The Thracians, who spoke an Indo-European language, originally extended as far west as the Adriatic Sea, but they lost their lands west of the Axius (Vardar) River to the Illyrians before 1100 B.C. Beginning about 700 B.C. the Greeks began to colonize the coast of Thrace.
The ancient Greeks considered the Thracians not only barbarians, but even slightly ludicrous. The Thracians, like the Macedonians, consciously imitated their Greek neighbors, but with little success, and seem to have possessed almost no cultural refinements. The military prowess of the Thracians, however, was widely respected.
The Persians invaded Thrace in 512 B.C. and occupied the area for the next three decades. When their forces withdrew, the southern Thra-cian tribes were organized into the Odrysian kingdom, perhaps by Teres I. The vigorous and enterprising Sitalces, son of Teres, figures prominently in the history of the later 5th century. He extended the power of Thracian arms in 429 into the southern Macedonian plain and the valley of the Axius River. The independent states in the mountains of northern Thrace served in his army. Sitalces was killed in battle against the Triballi in 424 and was succeeded by his nephew Seuthes I, who increased the general prosperity and military strength of the kingdom so that it became the most powerful empire between the Adriatic and Black seas.
During this period the Thracian kings levied taxes on the cities in Thrace that had been settled by Greeks. Among the more important of these cities were Ainos (Aenus), Maroneia, and Abdera, home of the philosopher Democritus. The Greeks, especially those from the island of Thasos, mined the gold and silver of Mt. Pan-gaeus.
The Odrysian kingdom began to decline in power at the end of the 5th century B.C. under King Amatokos, and by 359 it seems to have been divided into three separate monarchies. The western kingdom was conquered by Philip II of Macedonia in 356, and by 342 all of southern Thrace was under Macedonia.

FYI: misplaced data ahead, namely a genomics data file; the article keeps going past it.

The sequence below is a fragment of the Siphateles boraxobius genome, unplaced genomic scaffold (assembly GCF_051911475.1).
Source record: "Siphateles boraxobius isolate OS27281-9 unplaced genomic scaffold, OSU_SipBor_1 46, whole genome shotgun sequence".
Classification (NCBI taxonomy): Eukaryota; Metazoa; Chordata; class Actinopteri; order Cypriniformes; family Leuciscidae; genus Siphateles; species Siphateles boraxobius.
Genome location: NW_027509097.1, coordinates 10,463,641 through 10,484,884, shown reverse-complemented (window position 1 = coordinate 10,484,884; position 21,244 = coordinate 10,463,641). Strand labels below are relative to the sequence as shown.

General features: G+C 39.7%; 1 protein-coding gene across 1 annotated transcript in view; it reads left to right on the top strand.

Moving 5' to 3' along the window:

Thracian peltasts (light-armed warriors) served with distinction in the army of Alexander the Great and that of his successor in Thrace, Lysimachus, and often formed mercenary contingents in the Hellenistic period.
After a brief period of independence, Thrace was subjected to a series of invasions by Roman armies in the 1st century B.C. In 46 A.D., Emperor Claudius annexed northern Thrace to the province of Moesia and organized central and southern Thrace into a separate province.
The Thracian Chersonese, or Gallipoli Peninsula, in Turkey, which forms the European side of the Dardanelles strait (the ancient Hellespont), has a history somewhat distinct from that of Thrace generally. The great flow of traffic through the Hellespont encouraged settlement mainly on the side of the peninsula that faces the straits, and the closeness of some points to the Asian coast made the region still more important strategically. The chief ferry points were at the Greek towns of Sestos, opposite Abydos in Asia near the west end of the straits, and Kallipolis (modern Gallipoli), facing Lampsacus (modern Lapseki) near the entrance to the Sea of Marmara.
A Thracian tribe called the Dolonkoi inhabited the peninsula in the mid-6th century B.C., and they invited the Athenian Miltiades I to aid them in a war against the Apsinthian Thracians of the plain near Ainos. Miltiades arrived with colonists, founded or refounded several towns at both extremities of the peninsula, and established personal control over both ends of the straits. Miltiades II, nephew of the founder, fled the region in 510 before the threat of a Scythian invasion but returned in 496, again at the invitation of the Thracians. Aegospotami, the site of the great Spartan victory over the Athenian fleet in 405 B.C., was located on the coast between Kallipolis and Sestos.
Athenian dominance in the peninsula was reasserted in the mid-4th century when new groups of colonists were sent there. The wealth of the region, which seems never to have been exceptional, must have come primarily from taxation on traffic and transcontinental transport, and from piloting through the Hellespont.
Thrace From the Byzantine Period to the Present
With the division of the Roman Empire into east and west, Thrace became part of the Eastern, or Byzantine, Empire, although northern Thrace came under Bulgarian control in the 7th century. After the fall of Constantinople in 1453, all Thrace was subject to the Ottoman Empire. In the 19th and 20th centuries, as the Ottoman Empire disintegrated, historic Thrace was divided among three successor states, Greece, Bulgaria, and Turkey. After 1885, "Thrace" was applicable politically only to southern Thrace, divided into Western and Eastern Thrace by the Maritsa River. Turkey controlled Western as well as Eastern Thrace until the Balkan Wars (1912-1913). The present-day boundaries were fixed after several shifts in 1923.